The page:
- If they glow red, they're working. If one doesn't, or if you notice signs of blistering, separating, or cracking, the heating element should be replaced.
To replace a heating element yourself, you'll need to buy a new part from your oven manufacturer or an online appliance parts retailer. It bears repeating: Disconnect the power and gas before doing anything, and remember to confirm that your warranty is up. If it is, and if you're comfortable using tools and taking apart parts of your oven, check your manual for next steps. If not, book an oven repair with an expert.
Faulty or misplaced temperature sensor
In the upper back of your oven, there's a thin tube, a few inches long, called the temperature sensor. Sometimes, while cooking or cleaning your oven, you can accidentally nudge it out of place so that it touches the inside wall, causing erratic heating temperatures. You'll experience the same problem if the sensor is faulty, but if the sensor fails, your oven won't heat at all. To fix it, simply bend it back away from the interior wall.
If this step doesn't work, you'll need to test and maybe replace the sensor. This would involve:
- Turning off the power or disconnecting your range from the gas.
- Sliding your range away from the wall and removing the rear panel (if your sensor is attached behind the rear panel).
- Disconnecting the sensor's wire connector and using a multimeter to test the part.
- Removing the wire and screws or clips holding the sensor in place so you can attach a new one.
If you're game, consult your owner's manual for directions, and if these steps exceed your comfort level, schedule a repair with an expert.
Broken gas oven igniter
Is your gas oven not heating up? The igniter might be dirty or broken. It's a 1- or 2-inch metal module covered with a metal cage, and it's responsible for igniting the burner that heats your oven. Check your manual to find out where it's located—you may be able to see it inside the oven, or it may be hidden under the bottom oven panel.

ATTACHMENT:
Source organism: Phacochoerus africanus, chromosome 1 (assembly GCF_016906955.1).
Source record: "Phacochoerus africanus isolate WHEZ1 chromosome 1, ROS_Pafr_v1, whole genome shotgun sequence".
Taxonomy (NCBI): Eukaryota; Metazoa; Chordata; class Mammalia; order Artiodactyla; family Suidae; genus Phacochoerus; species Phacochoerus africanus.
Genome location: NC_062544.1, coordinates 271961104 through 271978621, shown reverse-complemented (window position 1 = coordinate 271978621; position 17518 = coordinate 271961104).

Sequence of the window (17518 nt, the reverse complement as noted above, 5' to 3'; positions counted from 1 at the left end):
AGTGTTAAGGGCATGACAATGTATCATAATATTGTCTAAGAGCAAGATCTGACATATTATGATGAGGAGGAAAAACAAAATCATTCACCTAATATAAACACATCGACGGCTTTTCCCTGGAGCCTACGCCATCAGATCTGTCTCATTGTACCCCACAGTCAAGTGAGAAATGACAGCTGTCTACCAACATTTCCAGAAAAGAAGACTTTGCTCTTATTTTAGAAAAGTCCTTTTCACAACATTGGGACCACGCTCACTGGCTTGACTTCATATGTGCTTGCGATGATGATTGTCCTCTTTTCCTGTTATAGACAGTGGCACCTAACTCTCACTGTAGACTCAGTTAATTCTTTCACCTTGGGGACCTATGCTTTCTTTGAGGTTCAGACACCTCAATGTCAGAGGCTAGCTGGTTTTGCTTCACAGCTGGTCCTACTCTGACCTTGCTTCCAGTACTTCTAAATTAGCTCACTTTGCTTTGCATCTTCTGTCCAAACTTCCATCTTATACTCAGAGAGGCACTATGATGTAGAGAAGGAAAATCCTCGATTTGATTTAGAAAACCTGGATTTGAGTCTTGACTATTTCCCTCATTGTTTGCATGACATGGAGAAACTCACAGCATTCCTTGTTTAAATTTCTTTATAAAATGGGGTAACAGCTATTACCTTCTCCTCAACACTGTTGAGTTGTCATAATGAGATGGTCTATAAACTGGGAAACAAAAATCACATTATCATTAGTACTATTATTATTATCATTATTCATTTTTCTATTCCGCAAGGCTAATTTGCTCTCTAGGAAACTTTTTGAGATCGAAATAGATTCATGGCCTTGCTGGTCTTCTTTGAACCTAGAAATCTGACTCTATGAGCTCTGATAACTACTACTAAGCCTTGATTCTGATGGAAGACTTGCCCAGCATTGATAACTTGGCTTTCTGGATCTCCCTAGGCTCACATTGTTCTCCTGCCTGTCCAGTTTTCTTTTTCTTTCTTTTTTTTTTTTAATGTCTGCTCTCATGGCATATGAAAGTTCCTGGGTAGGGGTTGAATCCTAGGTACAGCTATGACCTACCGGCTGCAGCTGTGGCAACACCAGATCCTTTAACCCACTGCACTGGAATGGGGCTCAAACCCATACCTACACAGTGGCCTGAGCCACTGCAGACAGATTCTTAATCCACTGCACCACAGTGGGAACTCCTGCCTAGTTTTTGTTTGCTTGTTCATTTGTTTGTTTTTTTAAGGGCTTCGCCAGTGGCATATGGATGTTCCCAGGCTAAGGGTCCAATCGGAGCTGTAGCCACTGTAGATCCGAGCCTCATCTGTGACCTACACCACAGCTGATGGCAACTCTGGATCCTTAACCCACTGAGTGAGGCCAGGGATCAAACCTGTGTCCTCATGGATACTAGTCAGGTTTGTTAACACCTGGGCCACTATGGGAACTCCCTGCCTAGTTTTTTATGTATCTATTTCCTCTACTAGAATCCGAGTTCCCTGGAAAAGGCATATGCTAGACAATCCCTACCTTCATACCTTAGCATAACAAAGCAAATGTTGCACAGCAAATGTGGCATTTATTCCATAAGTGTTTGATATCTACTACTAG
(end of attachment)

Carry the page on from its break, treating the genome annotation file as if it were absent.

To clean it, you'll need a spare toothbrush and sewing needle (or similar household items). Then follow these steps:
- Turn off the gas to your oven and pull it out from the wall.
- Using a toothbrush, remove dirt, and debris from the igniter.
- Using a sewing needle, unclog the pilot light hole.
- Now turn on the gas again and test your oven. If it works, you're all set.
If not, the igniter may need to be replaced. Reach out to a qualified expert to schedule a repair or to help you with the steps above.
Burnt out thermostat or selector switch
Whether you have a gas or electric oven, the thermostat and selector switch work as a team to control the settings (bake vs. broil). They're in charge of the interior temperature, so if one or both stop working, your oven stops working too. Diagnosing the problem and replacing either switch is a more involved task, so we recommend contacting a technician for help.
Error code on digital oven
If your digital oven shows a bunch of numbers and letters on the LED screen, it's not gobbledygook—it's an error code that corresponds to a particular problem. So if your oven stops heating up, whatever code you see may tell you what's going on. Grab your manual to see what the issue is and how you can fix it.